Most people writing about the shrinkage and bankruptcy of Detroit have highlighted the obvious cause of the problem: political and fiscal promises that the city could not afford. One of the best is by Mark Steyn:
Detroit was the industrial powerhouse of America, the “arsenal of democracy,” and in 1960 the city with the highest per capita income in the land. Half a century on, Detroit’s population has fallen by two-thirds, and in terms of “per capita income,” many of the shrunken pool of capita have no income at all beyond EBT cards. The recent HBO series Hung recorded the adventures of a financially struggling Detroit school basketball coach forced to moonlight as a gigolo. It would be heartening to think the rest of the bloated public-sector work force, whose unsustainable pensions and benefits have brought Detroit to its present sorry state (and account for $9 billion of its $11 billion in unsecured loans), could be persuaded to follow its protagonist and branch out into the private sector, but this would probably be more gigolos than the market could bear, even allowing for an uptick in tourism from Windsor.
If Detroit had continued to grow, if the auto industry had expanded, the city probably could have supported the growth in bureaucracy with a growing tax base. There would have been less desolation, with fewer unemployed persons drawing on public service, and there would have been a more tax revenues to cover the expenditures.
What I am saying is, it wasn't just the liberal policies of raising the height of the social safety net and creating a bloated bureaucracy that sent Detroit spiraling downhill into de facto bankruptcy. It is too glib to blame just those folks and just those policies.
In 1960, when the big 3 automakers reigned supreme and Detroit was flying high, the automakers were under constant threat of anti-trust indictment for monopolizing the market for automobiles. They were making money hand-over-fist. Many economists saw the industry as a near-perpetual monopoly with insurmountable barriers to entry.
Understandably, to keep these high profits flowing, the auto companies sought labour peace with the unions and offered excellent compensation, along with solid benefits packages. The unions were successful because the auto firms had rosy outlooks with an expected long-term stream of high profits.
It couldn't last. Excessive profits provide a signal for other firms to enter an industry. The process was slow at first, and was not from potential domestic automakers; rather it was from foreign automakers, like Volkswagon, Morris, Cooper, Opel, and later Toyota and others.
The real change came, though, as North America faced sudden, sharp gasoline price increases in 1973 and again in 1979. The Big 3 automakers, although they had each brought out smaller, fuel efficient cars in the 1960s, were unprepared for the change. They were out-competed by Toyota, Honda, Datsun, Volkswagon, and later Hyundai.
But they were out-competed not just on the product and marketing side. They were also out-competed on the labour side. The newcomers set up plants in North America, paying less in overall labour compensation than the Big 3 paid. And that was the beginning of the end. The UAW and the CAW (auto worker unions) continued the good fight for higher wages and better benefits, while the big 3 were steadily losing market share to the new competition.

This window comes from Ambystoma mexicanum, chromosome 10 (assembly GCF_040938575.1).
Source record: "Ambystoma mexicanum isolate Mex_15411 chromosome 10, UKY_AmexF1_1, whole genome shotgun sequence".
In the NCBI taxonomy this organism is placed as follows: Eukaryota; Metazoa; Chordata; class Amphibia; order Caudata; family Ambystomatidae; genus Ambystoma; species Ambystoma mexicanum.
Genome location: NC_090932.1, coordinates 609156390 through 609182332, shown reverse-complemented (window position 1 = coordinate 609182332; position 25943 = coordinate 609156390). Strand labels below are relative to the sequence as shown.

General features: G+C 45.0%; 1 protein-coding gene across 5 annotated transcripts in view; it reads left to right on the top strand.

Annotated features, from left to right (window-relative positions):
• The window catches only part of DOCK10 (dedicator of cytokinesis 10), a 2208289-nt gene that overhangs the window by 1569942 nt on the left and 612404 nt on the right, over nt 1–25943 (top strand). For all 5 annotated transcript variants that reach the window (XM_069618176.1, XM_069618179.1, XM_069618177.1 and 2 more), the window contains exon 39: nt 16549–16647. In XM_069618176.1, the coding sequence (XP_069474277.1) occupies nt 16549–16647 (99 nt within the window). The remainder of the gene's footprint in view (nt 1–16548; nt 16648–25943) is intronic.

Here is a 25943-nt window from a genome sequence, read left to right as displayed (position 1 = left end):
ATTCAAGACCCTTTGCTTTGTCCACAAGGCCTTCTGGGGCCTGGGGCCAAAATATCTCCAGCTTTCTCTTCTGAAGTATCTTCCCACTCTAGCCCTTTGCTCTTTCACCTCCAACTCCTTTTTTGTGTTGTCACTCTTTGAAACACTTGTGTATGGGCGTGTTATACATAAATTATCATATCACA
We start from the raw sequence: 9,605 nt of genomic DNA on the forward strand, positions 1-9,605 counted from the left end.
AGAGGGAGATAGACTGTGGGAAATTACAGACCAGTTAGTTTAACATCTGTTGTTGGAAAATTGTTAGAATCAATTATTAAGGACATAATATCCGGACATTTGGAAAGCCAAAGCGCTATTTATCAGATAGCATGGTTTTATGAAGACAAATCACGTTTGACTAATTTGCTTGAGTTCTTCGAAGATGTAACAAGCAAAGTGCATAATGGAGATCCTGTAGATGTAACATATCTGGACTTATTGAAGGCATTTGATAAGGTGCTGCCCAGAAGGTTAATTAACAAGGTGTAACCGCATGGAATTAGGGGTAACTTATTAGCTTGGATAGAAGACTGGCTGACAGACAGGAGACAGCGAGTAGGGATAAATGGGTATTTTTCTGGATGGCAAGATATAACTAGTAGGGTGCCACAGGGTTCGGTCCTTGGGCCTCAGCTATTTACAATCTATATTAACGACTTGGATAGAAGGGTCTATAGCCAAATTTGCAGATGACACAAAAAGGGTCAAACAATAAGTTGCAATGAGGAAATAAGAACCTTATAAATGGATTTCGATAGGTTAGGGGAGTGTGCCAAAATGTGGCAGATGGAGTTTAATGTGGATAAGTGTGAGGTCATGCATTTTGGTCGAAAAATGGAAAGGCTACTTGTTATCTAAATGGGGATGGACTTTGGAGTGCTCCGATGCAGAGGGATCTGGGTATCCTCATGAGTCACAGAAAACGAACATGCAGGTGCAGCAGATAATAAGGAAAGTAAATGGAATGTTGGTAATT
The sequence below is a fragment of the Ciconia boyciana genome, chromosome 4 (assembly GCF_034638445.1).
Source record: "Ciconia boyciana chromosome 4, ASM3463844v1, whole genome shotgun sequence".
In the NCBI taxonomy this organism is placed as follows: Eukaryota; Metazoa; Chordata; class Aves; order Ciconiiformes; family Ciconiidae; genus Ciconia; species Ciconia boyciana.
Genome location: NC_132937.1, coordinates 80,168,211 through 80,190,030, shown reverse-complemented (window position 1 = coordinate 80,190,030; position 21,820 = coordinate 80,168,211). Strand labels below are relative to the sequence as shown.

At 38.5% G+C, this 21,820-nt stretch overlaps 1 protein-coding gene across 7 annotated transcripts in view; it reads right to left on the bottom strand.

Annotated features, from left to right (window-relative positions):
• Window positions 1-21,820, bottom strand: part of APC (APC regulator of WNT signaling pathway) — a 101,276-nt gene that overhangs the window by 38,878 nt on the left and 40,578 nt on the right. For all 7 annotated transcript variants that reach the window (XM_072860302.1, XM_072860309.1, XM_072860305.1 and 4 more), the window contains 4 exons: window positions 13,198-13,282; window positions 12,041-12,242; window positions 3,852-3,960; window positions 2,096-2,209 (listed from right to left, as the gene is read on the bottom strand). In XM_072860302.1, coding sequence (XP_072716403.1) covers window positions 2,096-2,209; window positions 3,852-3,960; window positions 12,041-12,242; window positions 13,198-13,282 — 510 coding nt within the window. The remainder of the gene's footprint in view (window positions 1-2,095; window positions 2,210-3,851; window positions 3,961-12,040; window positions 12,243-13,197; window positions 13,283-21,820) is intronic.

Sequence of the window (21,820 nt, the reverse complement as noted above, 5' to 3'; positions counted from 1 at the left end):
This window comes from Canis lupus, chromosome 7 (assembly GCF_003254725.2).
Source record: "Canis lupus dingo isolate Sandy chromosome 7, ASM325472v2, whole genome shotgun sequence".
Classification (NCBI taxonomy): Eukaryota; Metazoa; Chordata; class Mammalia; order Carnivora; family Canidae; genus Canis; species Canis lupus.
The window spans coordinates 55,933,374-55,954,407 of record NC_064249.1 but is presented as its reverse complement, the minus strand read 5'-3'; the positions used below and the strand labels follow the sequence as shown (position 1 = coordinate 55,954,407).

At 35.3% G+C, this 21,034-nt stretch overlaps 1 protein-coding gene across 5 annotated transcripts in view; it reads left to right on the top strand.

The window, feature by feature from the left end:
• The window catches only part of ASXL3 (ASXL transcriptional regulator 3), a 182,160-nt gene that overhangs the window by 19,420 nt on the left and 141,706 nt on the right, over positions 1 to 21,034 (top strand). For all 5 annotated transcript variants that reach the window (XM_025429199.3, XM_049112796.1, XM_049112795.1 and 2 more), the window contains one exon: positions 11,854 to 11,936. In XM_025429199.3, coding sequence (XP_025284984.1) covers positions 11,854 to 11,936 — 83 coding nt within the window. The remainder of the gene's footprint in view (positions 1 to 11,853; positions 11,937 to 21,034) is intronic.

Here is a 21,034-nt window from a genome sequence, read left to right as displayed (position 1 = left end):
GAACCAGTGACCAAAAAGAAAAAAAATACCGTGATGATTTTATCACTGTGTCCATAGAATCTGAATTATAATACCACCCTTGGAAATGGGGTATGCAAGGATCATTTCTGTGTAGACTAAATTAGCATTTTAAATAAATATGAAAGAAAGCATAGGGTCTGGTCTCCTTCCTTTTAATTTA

So as the Big 3 lost market share and scaled back production, Detroit got sick. Auto parts production was out-sourced. The newer companies built newer, more efficient plant and equipment. The exodus from Detroit continued, and it was not just an exodus from the city to the suburbs. It was an exodus from Michigan and the rust belt to other locations.
As the exodus proceded, the tax base in Detroit shriveled. And as the exodus proceded, the social safety net in place was called upon to serve increasing numbers of people. And as the exodus proceded, desolation, crime, dereliction, and declining public safety led to further exodus.
"What ifs" are always difficult. At the same time, though, the counterfactual can help shed some light on economic history, a lesson taught me by Bob Fogel.
- What if the Big 3 had not had so much market power in the 1950s and 1960s? And specifically, what if there had been no international trade barriers to importing automobiles? The auto industry would have been more competitive, automakers would have been less profitable, and they would have negotiated less-lucrative contracts with their unions.
- What if the unions and management had been able to be more flexible (though I have no idea how this might have happened, realistically speaking)? Would Detroit's auto business have been able to adjust more quickly and facilely to changing market conditions?
Had the auto industry faced more competition in the 50s and 60s and been more flexible in the 70s onward, one can readily imagine several outcomes:
- The exodus from Detroit would have been slower.
- The rigidities built into labour contracts and political structures would have been different and likely less encumbering.
- Detroit might not be bankrupt today.
All this is not to say that there wasn't idiocy leading up to the bankruptcy. Cities cannot expect to promise pensions and benefits that are escalating while their tax base is eroding, and most people saw this coming for years, if not decades. Cities cannot expect their state governments or the federal government to bail them out when they can no longer pay their bills. And municipal bond purchasers cannot always expect to receive 100 cents on the dollar for their bonds when they buy bonds issued by cities like Detroit.
But look back farther in time than the past 20-30 years, and you will see some of the seeds of Detroit's destruction.